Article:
When the EU Chamber of Commerce was launched in the end of this year, one of the major points of discussion was the concept of inclusive development in the country, intertwined with the problems of keeping peace, social inclusiveness, the roles of foreign investment, and the challenges faced by businesses in Myanmar.
The modern Myanmar has been in civil wars for more than half century, the longest in world history and ruled under different forms of government. The country witnessed various types of political and economic systems during that period, from democratic government after independence from Great Britain, to a one-party socialist economy under and military-rule with a very limited economic freedom, leading to an immensely unstable business climate.
Since the political and economic reforms were introduced in 2011, Myanmar is still far from being a stable and peaceful nation with a significant economic development, much less inclusive development, a situation where there is a wide gap in development and prosperity between regions, and growing inequality within regions.
One of the major consequences resulting from this uncertain political and economic situation is that little investment goes to the areas and regions that need it the most. Investors cite main reasons being the ongoing armed conflicts and the lack of basic infrastructure.
To give one example of regarding how armed conflicts affect regional development, three business and development projects of the clients of (this author’s company) Myanmar Business Development Consulting’s customers have been suspended or postponed after the recent fightings in northern Shan state and Kachin state. The weak infrastructure in mountainous regions has also been a major hindrance to both domestic and foreign investment.
While exact statistics are difficult to verify, it is believed the vast majority of domestic and foreign investment is channeled into Yangon and Mandalay, as well as some special economic zones such as Thilawa SEZ and Kyauphyu SEZ where there the level of risk is low.
The gap of prosperity between the urban and rural areas is widening, given the fact that more young people from rural areas are moving to cities to seek jobs. Another proof of this disparity is in property prices; while one could rent a house in a smaller town for $500 per year, the same house would go for $3,000 to $5,000 per month in Yangon.
Even though the income level of working class has relatively increased by some percentage compared to a couple of years, the living cost has increased as well, keeping low and middle-income people from accumulating savings.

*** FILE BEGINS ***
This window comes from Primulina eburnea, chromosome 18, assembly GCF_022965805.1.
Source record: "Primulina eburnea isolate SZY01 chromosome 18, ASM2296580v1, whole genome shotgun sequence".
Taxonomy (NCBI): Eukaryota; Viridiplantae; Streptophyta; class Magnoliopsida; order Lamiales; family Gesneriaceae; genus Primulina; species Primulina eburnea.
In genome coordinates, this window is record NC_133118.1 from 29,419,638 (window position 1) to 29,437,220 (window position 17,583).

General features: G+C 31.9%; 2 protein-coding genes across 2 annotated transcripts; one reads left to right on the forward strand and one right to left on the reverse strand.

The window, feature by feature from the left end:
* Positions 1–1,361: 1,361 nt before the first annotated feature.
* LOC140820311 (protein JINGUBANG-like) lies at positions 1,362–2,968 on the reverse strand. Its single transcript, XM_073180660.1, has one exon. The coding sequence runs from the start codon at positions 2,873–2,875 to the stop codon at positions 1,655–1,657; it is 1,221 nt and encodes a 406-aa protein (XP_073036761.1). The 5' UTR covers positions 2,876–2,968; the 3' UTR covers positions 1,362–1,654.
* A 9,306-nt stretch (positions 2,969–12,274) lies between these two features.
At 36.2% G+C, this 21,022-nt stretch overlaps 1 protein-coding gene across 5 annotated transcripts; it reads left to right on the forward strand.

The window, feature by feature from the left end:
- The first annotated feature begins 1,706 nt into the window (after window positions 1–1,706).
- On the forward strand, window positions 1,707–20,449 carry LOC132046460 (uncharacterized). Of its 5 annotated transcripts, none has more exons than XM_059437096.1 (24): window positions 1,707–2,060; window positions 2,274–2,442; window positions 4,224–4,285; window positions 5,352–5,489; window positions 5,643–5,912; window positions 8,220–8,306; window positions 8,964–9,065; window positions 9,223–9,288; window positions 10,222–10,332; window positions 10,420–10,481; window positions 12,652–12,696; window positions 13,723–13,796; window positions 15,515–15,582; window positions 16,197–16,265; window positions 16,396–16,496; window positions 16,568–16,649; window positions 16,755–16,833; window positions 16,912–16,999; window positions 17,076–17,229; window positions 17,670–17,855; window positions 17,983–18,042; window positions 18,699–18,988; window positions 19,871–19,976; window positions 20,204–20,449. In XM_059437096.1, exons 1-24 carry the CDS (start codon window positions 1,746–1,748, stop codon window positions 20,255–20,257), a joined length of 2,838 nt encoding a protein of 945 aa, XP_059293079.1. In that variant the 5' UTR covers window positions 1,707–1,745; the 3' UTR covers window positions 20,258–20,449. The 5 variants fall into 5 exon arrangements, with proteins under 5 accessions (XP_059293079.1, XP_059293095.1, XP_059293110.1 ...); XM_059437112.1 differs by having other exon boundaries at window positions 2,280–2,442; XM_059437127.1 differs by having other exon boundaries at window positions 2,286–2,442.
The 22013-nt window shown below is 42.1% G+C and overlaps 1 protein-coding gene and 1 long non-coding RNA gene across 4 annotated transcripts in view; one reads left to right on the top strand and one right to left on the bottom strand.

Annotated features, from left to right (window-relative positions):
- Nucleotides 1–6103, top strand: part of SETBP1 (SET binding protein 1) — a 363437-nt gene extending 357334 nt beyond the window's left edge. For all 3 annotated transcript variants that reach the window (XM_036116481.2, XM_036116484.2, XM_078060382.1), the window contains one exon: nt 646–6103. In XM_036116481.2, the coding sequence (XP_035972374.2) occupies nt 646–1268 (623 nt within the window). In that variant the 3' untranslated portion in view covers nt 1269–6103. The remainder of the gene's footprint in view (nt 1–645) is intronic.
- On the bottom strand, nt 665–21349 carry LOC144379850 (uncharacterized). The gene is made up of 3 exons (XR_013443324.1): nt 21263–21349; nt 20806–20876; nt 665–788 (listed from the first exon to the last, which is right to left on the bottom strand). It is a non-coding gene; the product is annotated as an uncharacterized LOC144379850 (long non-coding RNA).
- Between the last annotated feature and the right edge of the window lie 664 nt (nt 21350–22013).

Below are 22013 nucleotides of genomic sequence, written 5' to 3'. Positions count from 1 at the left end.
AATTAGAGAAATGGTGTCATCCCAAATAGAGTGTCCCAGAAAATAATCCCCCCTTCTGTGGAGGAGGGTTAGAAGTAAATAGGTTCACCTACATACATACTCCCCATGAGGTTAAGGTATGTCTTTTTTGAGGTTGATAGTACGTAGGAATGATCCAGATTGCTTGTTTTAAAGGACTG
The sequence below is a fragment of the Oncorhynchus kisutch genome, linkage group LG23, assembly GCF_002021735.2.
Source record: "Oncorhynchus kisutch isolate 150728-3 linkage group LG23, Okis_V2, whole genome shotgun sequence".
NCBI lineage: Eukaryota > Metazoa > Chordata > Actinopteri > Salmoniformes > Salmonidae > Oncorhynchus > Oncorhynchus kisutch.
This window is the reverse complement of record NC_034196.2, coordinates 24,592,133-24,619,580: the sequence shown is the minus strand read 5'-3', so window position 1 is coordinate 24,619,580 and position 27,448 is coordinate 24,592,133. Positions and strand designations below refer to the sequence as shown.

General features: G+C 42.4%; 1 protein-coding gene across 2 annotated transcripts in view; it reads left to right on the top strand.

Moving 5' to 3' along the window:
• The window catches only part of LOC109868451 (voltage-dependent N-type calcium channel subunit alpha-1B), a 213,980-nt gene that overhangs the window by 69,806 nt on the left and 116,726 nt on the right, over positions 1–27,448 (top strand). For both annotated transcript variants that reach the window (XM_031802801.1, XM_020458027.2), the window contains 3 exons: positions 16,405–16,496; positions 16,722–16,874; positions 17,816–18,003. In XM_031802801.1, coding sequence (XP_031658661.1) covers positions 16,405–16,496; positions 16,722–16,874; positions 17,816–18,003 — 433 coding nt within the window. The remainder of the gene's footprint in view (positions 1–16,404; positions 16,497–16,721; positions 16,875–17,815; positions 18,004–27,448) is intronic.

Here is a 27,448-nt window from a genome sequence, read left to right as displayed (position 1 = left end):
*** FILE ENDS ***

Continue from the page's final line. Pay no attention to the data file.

Some of the reasons cited for this gap are the shortage of skilled labour, insufficient investment and financing in SMEs and the lack of comprehensive public policy.
2014, however, saw some initiatives to address this issue from the public and private sectors.
Several private educational organizations were established in major cities to provide both formal and informal education to contribute to development of human resources. In cooperation with some international development agencies, UMFCCI is providing vocational trainings to young people. Yoma Bank announced programs to fund SMEs.
Therefore, in collaboration with the private sector and international development organisations, the government should organise consultation meetings with all relevant stakeholders before drafting and introducing an inclusive development policy and enact relevant laws and regulations, focusing especially on three strategic pillars:
Enhancing the competitiveness of private enterprises, effectively facilitating the distribution of investment that should be equally among the states and regions of the country, and driving growth that is socially inclusive in all regions or areas.
By enhancing the competitiveness of the privately-owned businesses, especially SMEs, Myanmar will become more competitive in global and regional market. When the SMEs become stronger, the salaries of their employees will be increased, leading to higher individual savings that can be used to improve their living standards and skills that could be acquired through private non-formal education.
Second, under this policy, new laws and regulations should be promulgated to give incentives to both domestic and foreign investors to invest in diverse various areas or regions so as to create jobs for locals and reduce domestic migration from rural areas to congested urban cities. This will also contribute to the realisation of the policy. The sectors which are the most profitable are education and basic infrastructure such as international transportation networks.
The third strategic pillar of the policy should be to drive inclusive economic growth by identifying and mapping profitable business sectors in different states and regions. These sectors should be also socially inclusive and contribute inclusive development across the country.
These three strategic pillars and the effective implementation of such policy will enhance the competitiveness of economy of the country as a whole, especially critical with the ongoing international integration of the Myanmar.
According to the terms being often mentioned and discussed at the the launch of EuroChamber Myanmar, if Myanmar is not stable and peaceful, it would not achieve long term sustainable economic development.
Sai Aung Mane was the Project Manager for the first-ever nationwide comprehensive business survey that was conducted by OECD, UNESCAP and UMFCCI in early 2014 and he currently serves as the Managing Director for Myanmar Business Development Consulting.
The views and opinions expressed here are the author’s own and do not necessarily reflect Myanmar Business Today’s editorial opinion.